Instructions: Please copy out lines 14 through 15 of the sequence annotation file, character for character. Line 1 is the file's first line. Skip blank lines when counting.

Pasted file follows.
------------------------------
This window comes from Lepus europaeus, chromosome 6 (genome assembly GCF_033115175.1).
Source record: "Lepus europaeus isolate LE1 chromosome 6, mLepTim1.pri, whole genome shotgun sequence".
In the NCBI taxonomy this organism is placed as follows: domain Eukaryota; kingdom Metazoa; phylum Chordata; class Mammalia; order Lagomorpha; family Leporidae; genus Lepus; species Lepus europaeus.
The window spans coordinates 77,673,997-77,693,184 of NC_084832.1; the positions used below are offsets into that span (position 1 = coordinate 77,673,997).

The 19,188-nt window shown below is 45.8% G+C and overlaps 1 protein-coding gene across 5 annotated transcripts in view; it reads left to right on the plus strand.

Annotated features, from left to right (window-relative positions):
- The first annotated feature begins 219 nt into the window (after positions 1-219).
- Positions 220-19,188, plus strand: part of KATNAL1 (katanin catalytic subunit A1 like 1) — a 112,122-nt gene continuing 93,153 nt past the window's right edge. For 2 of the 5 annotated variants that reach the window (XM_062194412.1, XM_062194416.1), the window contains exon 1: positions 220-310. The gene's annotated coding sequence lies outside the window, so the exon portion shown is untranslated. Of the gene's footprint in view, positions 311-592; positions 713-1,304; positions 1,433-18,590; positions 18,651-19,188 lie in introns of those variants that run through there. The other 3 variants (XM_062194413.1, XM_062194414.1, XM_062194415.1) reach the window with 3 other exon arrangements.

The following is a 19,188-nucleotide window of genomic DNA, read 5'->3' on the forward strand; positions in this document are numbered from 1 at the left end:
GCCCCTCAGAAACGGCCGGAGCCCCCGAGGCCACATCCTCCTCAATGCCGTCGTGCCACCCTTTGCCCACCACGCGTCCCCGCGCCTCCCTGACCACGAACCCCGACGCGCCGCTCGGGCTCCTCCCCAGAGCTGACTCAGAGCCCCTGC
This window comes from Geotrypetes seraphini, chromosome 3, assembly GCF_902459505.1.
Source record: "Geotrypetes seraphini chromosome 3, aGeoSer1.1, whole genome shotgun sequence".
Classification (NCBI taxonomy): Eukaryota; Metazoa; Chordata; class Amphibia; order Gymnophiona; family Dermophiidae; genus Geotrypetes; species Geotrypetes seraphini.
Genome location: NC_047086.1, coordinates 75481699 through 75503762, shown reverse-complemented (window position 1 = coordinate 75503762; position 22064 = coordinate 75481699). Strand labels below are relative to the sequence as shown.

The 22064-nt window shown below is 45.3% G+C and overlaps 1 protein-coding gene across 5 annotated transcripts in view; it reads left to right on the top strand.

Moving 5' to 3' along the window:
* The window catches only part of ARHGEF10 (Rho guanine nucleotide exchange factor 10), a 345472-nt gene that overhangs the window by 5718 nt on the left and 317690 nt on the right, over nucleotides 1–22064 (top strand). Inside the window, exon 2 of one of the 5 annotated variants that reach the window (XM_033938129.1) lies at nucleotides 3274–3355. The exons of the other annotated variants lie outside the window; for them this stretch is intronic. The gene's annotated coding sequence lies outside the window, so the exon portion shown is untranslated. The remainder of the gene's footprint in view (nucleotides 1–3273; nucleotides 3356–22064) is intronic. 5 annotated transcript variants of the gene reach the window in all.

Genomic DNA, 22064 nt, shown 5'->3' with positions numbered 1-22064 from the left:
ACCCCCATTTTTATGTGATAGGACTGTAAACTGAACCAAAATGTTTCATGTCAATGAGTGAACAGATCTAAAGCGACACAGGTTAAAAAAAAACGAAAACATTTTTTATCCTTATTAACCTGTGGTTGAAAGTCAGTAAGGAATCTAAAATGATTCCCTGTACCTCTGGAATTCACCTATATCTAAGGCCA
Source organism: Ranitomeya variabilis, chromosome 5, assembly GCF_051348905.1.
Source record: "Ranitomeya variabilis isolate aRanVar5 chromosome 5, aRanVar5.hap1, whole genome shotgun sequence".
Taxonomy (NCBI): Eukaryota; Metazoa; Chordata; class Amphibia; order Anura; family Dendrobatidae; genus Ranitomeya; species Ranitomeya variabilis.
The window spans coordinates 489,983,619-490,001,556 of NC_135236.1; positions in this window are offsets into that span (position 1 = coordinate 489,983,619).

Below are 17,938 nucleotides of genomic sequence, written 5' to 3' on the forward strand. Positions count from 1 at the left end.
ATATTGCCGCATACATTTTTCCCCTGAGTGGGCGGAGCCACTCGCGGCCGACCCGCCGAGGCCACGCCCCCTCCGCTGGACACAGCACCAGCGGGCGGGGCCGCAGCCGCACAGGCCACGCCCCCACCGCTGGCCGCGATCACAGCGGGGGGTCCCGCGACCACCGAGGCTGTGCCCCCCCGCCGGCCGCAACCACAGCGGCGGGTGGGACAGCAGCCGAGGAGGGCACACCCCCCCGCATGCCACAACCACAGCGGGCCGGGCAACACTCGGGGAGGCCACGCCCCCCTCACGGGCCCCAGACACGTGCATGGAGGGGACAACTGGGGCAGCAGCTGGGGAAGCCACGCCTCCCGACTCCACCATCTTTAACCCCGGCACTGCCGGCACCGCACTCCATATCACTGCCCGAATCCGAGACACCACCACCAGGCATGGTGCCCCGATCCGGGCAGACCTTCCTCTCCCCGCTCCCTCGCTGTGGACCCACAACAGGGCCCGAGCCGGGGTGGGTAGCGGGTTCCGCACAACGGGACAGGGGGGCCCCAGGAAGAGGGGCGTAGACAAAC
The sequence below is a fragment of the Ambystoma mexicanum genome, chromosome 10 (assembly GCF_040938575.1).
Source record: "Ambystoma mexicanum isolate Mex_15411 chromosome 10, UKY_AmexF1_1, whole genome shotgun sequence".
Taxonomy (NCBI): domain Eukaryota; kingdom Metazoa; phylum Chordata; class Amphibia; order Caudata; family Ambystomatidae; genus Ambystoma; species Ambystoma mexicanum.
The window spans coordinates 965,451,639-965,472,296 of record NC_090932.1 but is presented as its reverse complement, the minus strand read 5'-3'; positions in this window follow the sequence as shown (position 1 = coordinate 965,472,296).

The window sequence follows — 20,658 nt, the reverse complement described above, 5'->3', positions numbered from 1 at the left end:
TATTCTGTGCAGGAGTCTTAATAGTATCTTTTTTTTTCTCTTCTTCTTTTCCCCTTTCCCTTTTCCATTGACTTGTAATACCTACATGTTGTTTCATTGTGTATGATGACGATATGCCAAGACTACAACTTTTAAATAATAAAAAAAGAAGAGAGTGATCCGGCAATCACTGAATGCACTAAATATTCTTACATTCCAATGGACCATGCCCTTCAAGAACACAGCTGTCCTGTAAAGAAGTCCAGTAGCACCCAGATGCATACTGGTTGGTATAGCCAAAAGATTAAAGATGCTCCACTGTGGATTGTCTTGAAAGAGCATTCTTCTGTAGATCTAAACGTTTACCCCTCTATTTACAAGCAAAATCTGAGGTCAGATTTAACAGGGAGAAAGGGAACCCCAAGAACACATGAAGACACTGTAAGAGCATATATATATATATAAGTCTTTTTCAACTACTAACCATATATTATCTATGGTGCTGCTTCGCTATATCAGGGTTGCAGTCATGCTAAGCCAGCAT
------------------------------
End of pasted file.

Genome location: NC_047086.1, coordinates 75481699 through 75503762, shown reverse-complemented (window position 1 = coordinate 75503762; position 22064 = coordinate 75481699). Strand labels below are relative to the sequence as shown.

The 22064-nt window shown below is 45.3% G+C and overlaps 1 protein-coding gene across 5 annotated transcripts in view; it reads left to right on the top strand.